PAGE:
Mozilla Gigabit Grant for Trinity Animation’s VR Medical Education
We’re pleased to announce that we have won a grant from Mozilla and the National Science Foundation to create a Virtual Reality simulator for realtime human body exploration and VR medical education!
This project will leverage Trinity’s very high quality anatomical models to create a realtime anatomical experience. The project will take advantage of gigabit ethernet speeds (with Trinity now using Google Fiber for 900Mbs up/down speeds) to allow for medical training, supervision and interaction because a teaching physician can view and direct a patient that is working within the VR world to allow for high accuracy VR medical education.
Our expectations are that this technology might provide for much more visceral, realistic and insightful training of medical professionals, particularly with understanding internal healthy and unhealthy processes as well as Standardized Patient (SP) training.
Trinity Animation has years of experience creating highly realistic and detailed anatomical visualization for medical training. Trinity intends to use some of the assets it has developed for 3D medical animation and make them work for real-time virtual reality simulations and engaging VR medical training.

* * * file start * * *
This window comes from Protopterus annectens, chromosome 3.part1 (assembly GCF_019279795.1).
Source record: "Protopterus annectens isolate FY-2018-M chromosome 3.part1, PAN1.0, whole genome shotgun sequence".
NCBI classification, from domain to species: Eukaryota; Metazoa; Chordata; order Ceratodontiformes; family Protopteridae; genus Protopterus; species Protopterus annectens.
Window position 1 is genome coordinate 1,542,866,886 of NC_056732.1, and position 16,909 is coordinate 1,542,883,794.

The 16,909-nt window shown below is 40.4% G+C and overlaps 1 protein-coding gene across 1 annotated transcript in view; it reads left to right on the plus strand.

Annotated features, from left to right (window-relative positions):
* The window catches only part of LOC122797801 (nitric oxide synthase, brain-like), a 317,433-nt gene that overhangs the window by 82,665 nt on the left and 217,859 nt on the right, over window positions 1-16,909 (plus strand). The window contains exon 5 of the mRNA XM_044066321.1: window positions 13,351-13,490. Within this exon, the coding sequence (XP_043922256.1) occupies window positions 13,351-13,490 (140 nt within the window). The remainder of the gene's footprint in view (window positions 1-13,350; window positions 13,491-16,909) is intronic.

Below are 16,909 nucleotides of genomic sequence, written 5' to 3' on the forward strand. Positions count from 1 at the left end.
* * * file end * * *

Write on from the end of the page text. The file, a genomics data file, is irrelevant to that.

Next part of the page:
Immersive VR for Local and Remote VR Medical Education — Trinity Animation
Trinity Animation will use high realism medical VR for anatomical education, both local on HTC VIVE and remote via gigabit monitoring.
Mozilla Gigabit Community Fund will support 19 grantees across Austin, Chattanooga and Kansas City
Mozilla is pleased to announce the nineteen grant award recipients in Austin, Kansas City and Chattanooga that will receive support from the Gigabit Community Fund. Grantees across the three cities will receive a total of $241,000 for a 16-week pilot period beginning January 30. The Gigabit Community Fund, a collaboration with National Science Foundation and US Ignite, is investing in projects that utilize gigabit technology to impact learning.
Grantees will utilize the awarded funds to build, pilot, and scale gigabit-enabled applications and associated curricula that have immediate, measurable effect on classrooms and informal learning organizations. Through these projects, Austin, Chattanooga and Kansas City will continue to study how these next-generation networks can impact education and workforce development.